In its brochure, FSRG is brazenly forthcoming about its links to Gentle Wind:
If you are familiar with The Gentle Wind Project technology, you may know that GWP technology was designed to work on the damaging effects of the hurts and wounds on the energetic structure. The structure is the context in which the energy patterns are held. The idea behind the technology is that if the damaged structure can be repaired, the person’s system can be restored to balance. For a large number of people, The Gentle Wind technology has proven to be successful.
The work of Family Systems Research Group picks up where the GWP technology leaves off. While the Gentle Wind technology works on the structure, the context in which energy patterns are held, Family Systems is working on both the context and the content of the energy patterns.
FSRG also notes that “a portion of each fee goes directly to the work of The Gentle Wind Project,” and claims to donate its “trauma technology” to everyone from cancer patients to Tsunami survivors. All the cash, however, goes straight into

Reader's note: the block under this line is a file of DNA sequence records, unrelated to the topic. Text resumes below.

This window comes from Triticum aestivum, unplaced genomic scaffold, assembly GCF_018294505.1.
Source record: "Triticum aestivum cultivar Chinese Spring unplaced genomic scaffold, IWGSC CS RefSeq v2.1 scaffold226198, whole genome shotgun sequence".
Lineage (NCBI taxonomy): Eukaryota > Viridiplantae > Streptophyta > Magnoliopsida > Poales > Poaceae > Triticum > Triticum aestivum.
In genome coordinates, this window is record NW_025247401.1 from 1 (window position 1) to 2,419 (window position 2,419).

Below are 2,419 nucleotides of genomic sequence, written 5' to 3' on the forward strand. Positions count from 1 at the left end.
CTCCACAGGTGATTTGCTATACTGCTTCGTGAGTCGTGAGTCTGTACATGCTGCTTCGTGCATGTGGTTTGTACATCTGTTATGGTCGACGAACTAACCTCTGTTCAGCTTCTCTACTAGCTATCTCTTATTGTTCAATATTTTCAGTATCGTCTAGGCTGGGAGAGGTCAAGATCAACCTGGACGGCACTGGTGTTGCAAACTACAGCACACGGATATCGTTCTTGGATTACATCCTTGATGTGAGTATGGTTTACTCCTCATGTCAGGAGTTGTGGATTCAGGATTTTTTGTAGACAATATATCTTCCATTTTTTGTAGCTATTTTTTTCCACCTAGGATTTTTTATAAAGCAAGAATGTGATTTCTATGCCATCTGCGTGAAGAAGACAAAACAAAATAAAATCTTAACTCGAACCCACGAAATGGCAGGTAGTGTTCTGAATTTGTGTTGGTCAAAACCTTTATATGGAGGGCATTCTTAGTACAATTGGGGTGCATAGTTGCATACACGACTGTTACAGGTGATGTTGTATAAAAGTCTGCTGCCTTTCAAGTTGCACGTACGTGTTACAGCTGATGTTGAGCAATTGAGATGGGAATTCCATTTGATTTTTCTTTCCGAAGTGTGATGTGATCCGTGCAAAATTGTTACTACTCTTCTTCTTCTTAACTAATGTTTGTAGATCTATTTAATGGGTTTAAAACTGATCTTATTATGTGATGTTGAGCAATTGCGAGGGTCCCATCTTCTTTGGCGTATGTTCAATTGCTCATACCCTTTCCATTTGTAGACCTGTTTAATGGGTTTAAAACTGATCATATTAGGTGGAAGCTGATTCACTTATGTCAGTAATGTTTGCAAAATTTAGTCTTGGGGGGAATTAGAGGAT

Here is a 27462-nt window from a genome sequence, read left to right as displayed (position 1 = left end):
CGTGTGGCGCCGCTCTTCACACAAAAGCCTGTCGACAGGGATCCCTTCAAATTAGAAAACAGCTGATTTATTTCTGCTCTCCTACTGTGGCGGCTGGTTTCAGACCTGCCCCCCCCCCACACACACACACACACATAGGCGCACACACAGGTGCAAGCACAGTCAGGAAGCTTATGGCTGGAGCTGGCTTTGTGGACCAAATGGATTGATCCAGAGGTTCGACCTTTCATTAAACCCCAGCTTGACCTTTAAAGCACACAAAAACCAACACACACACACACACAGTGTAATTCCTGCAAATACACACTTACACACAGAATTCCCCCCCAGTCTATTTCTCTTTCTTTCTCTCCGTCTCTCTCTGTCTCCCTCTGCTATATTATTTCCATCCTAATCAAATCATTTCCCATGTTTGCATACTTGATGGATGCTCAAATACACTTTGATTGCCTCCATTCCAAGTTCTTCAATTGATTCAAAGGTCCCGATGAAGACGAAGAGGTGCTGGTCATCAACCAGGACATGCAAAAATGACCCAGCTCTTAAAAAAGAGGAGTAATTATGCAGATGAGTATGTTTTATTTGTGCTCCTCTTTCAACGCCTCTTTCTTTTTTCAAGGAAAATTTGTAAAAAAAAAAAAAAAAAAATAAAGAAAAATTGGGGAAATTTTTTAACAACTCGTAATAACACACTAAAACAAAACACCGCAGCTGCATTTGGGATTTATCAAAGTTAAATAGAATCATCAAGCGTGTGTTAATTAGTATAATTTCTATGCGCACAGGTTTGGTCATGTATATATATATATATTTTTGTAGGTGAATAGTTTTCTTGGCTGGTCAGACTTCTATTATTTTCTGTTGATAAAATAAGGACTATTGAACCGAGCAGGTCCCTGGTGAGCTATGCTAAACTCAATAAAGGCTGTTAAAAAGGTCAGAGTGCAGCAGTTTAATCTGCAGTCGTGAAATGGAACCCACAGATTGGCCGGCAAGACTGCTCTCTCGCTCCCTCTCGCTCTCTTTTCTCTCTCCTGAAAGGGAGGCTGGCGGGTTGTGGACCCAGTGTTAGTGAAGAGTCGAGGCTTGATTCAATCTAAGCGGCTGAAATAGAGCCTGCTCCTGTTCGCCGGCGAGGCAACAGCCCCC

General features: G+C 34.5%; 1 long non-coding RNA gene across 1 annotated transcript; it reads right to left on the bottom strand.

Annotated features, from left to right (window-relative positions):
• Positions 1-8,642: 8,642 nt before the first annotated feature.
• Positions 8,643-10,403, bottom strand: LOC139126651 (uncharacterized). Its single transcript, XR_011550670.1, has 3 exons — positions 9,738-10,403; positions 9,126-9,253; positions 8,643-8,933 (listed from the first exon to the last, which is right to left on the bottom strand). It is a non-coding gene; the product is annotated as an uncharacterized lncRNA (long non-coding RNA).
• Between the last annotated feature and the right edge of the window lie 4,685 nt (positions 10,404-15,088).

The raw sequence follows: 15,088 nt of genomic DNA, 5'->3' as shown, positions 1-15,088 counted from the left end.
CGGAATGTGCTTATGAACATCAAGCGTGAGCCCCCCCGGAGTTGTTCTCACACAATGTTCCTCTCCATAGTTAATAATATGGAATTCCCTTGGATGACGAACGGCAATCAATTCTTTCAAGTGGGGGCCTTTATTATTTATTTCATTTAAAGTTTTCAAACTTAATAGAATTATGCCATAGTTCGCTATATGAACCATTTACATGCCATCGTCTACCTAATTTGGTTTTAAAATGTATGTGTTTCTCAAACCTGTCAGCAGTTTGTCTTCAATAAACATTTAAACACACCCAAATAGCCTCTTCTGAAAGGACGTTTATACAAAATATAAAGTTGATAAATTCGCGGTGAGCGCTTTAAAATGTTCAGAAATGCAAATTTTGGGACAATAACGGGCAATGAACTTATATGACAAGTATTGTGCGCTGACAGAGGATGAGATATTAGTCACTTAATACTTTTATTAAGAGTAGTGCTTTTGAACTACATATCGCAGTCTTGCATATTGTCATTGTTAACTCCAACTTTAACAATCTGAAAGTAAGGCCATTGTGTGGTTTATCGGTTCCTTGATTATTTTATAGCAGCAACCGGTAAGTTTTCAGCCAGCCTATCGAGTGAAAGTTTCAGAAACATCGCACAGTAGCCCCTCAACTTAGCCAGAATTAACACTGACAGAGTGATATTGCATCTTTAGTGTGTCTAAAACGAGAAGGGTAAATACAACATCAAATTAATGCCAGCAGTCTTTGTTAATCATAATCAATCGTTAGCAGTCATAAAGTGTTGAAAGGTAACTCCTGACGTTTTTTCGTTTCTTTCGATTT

the Millers’ pockets “research.”
FSRG can be reached via the same Portsmouth, New Hampshire, mail-drop that the Millers used during their various failed lawsuits—a mail-drop located just across the river from Maine (where the Millers are banned for life from running a “non-profit”). The details: FSRG, 1465 Woodbury Avenue PMB # 319, Portsmouth, NH 03801. Telephone (603) 365-1102 and (603) 580-5516; email email@example.com.
You might prefer to email New Hampshire attorney general Kelly Ayotte, and ask her to look into FSRG’s activities. She can also be contacted at New Hampshire Department of Justice, 33 Capitol St., Concord, NH 03301, or by phone via (603) 271-1202. You can contact other DOJ staff here.
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And yet, isn't it eerily similar to the entire Large Group Awareness Training movement??
When one group, such as Lifespring or Est got some bad press and or lawsuits - there was a tendency for the associated instructors to close up shop - and reopen in another location with a different name for their new "company" - albeit with the same mysterious jargon...
Posted by: lgattruth at February 22, 2007 5:10 AM